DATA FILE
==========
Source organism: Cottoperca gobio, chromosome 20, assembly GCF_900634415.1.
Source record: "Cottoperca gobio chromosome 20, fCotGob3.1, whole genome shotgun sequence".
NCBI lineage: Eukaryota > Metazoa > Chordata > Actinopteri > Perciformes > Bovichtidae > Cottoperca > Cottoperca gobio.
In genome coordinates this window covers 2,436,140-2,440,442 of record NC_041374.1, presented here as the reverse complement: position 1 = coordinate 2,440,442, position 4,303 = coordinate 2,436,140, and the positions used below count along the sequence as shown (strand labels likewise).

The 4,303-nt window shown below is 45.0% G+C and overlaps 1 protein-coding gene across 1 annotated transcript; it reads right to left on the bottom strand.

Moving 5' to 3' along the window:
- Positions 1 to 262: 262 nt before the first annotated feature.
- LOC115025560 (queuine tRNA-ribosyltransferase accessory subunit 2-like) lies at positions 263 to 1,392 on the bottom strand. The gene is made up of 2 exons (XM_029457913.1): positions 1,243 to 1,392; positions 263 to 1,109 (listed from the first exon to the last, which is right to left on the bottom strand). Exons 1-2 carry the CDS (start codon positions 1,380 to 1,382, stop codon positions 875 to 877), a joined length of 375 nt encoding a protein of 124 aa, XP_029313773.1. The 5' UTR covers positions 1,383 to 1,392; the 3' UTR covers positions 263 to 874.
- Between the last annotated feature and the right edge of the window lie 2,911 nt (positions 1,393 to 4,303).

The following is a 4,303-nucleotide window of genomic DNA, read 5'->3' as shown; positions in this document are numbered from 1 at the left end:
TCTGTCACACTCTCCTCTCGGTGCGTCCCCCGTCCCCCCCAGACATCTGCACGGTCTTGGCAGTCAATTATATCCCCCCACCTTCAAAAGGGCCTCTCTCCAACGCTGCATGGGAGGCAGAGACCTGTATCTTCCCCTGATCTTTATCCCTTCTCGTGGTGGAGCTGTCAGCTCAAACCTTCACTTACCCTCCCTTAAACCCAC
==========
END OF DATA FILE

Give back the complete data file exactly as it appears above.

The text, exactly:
Source organism: Cottoperca gobio, chromosome 20, assembly GCF_900634415.1.
Source record: "Cottoperca gobio chromosome 20, fCotGob3.1, whole genome shotgun sequence".
NCBI lineage: Eukaryota > Metazoa > Chordata > Actinopteri > Perciformes > Bovichtidae > Cottoperca > Cottoperca gobio.
In genome coordinates this window covers 2,436,140-2,440,442 of record NC_041374.1, presented here as the reverse complement: position 1 = coordinate 2,440,442, position 4,303 = coordinate 2,436,140, and the positions used below count along the sequence as shown (strand labels likewise).

The 4,303-nt window shown below is 45.0% G+C and overlaps 1 protein-coding gene across 1 annotated transcript; it reads right to left on the bottom strand.

Moving 5' to 3' along the window:
- Positions 1 to 262: 262 nt before the first annotated feature.
- LOC115025560 (queuine tRNA-ribosyltransferase accessory subunit 2-like) lies at positions 263 to 1,392 on the bottom strand. The gene is made up of 2 exons (XM_029457913.1): positions 1,243 to 1,392; positions 263 to 1,109 (listed from the first exon to the last, which is right to left on the bottom strand). Exons 1-2 carry the CDS (start codon positions 1,380 to 1,382, stop codon positions 875 to 877), a joined length of 375 nt encoding a protein of 124 aa, XP_029313773.1. The 5' UTR covers positions 1,383 to 1,392; the 3' UTR covers positions 263 to 874.
- Between the last annotated feature and the right edge of the window lie 2,911 nt (positions 1,393 to 4,303).

The following is a 4,303-nucleotide window of genomic DNA, read 5'->3' as shown; positions in this document are numbered from 1 at the left end:
TCTGTCACACTCTCCTCTCGGTGCGTCCCCCGTCCCCCCCAGACATCTGCACGGTCTTGGCAGTCAATTATATCCCCCCACCTTCAAAAGGGCCTCTCTCCAACGCTGCATGGGAGGCAGAGACCTGTATCTTCCCCTGATCTTTATCCCTTCTCGTGGTGGAGCTGTCAGCTCAAACCTTCACTTACCCTCCCTTAAACCCAC